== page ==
scale diagrams in Adobe Illustrator
Thursday, May 1 2014
It was a beautiful, mostly-sunny day, with temperatures peaking in the upper 70s. It shouldn't be a surprise to learn that this is my favorite kind of weather, particularly at this time of year when buds are bursting with fresh green leaves that have yet to be chewed full of holes or covered with dust. Normally those buds would be more advanced and greenery would already have appeared, but the cold winter has set back Spring by a week or two this year, and buds are only just beginning to burst.
It seemed like a good time to do some garden activities, so I used a garden fork to till the main garden plot, and then I broadcast seeds from a variety of Brassicas into the exposed soil. I also planted a line of sunflowers along that plot's northern edge (as I do every year). Over in the garden area between the tomato patches, I planted two different varieties of lettuce. I'll have to see how well they do in section whose soil is comprised of only two materials: wood ashes and humanure.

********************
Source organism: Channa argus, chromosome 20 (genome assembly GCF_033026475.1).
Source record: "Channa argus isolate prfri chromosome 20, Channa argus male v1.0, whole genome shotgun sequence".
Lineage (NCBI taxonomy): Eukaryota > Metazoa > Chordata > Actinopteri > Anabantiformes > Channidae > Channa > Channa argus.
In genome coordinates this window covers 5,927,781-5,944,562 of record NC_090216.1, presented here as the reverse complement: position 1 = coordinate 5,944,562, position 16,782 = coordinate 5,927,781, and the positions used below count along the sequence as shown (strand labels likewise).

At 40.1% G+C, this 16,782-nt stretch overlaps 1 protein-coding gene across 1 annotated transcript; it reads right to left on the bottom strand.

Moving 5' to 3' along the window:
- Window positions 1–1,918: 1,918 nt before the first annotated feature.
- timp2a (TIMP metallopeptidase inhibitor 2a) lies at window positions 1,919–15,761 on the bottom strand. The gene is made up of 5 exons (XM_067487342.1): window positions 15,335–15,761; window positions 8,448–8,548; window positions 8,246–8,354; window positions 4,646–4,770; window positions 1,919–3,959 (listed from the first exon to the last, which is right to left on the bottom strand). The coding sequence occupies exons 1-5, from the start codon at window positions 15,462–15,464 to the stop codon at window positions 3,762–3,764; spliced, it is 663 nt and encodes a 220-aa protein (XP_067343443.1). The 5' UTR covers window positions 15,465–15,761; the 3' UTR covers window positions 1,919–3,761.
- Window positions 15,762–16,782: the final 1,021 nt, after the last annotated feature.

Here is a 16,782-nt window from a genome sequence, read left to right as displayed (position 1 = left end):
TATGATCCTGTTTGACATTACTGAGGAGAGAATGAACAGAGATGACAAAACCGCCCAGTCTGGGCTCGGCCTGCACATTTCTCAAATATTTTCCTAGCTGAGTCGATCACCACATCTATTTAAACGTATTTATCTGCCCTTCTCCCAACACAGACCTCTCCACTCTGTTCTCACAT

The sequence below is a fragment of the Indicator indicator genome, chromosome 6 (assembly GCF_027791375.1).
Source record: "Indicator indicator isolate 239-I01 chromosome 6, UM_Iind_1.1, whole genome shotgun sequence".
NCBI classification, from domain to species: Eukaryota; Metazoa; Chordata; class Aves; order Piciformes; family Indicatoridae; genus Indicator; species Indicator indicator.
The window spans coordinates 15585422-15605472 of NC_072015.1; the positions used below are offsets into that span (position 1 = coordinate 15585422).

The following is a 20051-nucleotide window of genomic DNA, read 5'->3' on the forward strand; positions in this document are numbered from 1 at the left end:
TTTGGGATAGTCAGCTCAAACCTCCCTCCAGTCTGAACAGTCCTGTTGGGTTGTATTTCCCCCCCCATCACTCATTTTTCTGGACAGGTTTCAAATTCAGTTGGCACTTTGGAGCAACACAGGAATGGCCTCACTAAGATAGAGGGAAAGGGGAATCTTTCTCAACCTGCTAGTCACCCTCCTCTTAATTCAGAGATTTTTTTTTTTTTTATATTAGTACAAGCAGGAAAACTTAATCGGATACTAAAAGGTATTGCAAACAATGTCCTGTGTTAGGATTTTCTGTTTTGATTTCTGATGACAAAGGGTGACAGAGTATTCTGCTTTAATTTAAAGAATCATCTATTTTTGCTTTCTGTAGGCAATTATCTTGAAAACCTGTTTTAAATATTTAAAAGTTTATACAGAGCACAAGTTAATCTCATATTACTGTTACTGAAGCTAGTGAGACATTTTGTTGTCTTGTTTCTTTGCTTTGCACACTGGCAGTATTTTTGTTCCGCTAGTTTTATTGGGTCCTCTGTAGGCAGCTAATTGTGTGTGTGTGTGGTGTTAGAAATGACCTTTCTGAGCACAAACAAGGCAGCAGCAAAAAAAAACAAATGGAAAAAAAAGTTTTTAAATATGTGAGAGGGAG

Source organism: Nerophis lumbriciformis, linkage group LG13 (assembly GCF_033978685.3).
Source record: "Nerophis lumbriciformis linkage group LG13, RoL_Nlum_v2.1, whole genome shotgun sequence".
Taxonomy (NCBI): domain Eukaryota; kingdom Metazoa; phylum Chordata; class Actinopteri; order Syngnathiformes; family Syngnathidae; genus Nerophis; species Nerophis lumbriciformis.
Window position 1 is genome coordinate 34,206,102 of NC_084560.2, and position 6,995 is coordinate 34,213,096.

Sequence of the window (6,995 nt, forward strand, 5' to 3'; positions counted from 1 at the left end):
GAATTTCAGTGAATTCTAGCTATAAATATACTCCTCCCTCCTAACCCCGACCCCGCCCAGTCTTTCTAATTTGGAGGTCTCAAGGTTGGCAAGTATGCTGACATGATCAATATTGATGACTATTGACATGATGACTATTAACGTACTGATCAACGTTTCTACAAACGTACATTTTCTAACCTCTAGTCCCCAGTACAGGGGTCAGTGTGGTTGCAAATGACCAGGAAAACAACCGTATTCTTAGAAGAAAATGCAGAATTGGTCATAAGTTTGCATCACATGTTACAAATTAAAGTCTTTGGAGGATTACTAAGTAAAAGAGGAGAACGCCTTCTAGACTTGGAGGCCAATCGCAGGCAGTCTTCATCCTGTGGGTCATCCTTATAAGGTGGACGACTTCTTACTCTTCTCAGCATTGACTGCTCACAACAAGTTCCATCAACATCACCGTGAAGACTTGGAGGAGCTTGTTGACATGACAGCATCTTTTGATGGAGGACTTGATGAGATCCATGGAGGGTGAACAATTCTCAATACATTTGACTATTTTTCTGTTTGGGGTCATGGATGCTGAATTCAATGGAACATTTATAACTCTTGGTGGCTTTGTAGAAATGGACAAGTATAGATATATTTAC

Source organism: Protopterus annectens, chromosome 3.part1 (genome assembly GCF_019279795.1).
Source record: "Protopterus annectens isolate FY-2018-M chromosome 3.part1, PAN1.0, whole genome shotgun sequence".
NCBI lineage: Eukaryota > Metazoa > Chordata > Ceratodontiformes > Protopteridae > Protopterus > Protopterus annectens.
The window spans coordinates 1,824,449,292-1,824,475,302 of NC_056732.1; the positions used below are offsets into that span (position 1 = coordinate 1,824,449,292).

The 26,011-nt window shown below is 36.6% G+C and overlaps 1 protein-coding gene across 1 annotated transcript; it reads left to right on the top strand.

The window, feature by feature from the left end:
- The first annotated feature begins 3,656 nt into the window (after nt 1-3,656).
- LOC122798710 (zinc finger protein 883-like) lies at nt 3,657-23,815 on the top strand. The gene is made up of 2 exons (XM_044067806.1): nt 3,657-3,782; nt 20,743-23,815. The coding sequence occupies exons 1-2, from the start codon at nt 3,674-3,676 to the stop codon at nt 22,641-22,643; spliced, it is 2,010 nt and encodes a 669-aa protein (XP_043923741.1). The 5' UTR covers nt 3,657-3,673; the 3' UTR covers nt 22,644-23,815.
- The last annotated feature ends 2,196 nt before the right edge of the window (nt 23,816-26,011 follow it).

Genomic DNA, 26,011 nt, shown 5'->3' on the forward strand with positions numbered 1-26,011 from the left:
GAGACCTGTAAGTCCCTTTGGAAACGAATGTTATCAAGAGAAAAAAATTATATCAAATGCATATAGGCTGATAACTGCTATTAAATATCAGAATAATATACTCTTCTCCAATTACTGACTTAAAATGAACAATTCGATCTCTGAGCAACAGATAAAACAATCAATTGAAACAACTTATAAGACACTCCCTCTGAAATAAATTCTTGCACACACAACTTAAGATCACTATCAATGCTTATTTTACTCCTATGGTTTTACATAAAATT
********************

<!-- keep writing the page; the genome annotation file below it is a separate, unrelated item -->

This afternoon I began work on creating a scale illustration of the west elevation of the laboratory and solar decks so as to provide the structural engineer with data to work with. Ideally, I would have used a program like Autocad to place the rafters, beams, posts, and other structural items in the diagram. But the I couldn't get the copy of Auotocad I'd downloaded from Bittorrent to work (and it seemed much more complicated than what I needed). All I wanted was a way to reliably-draw rectangles of a given size. But then I discovered that Adobe Illustrator (I'm using CS6) has a little popup window that appears when one is drawing a rectangle that shows its size in "points" (whatever that is). If I got to a certain zoom level, I could have those points correspond to inches and create perfectly-sized rectangles in my scale diagram. The resulting diagram was a bit small, but I could always scale it up to a bigger size later. Though Adobe Illustrator was a great help, the going was still slow; I kept having to climb out on the decks to take measurements I'd somehow neglected to take.
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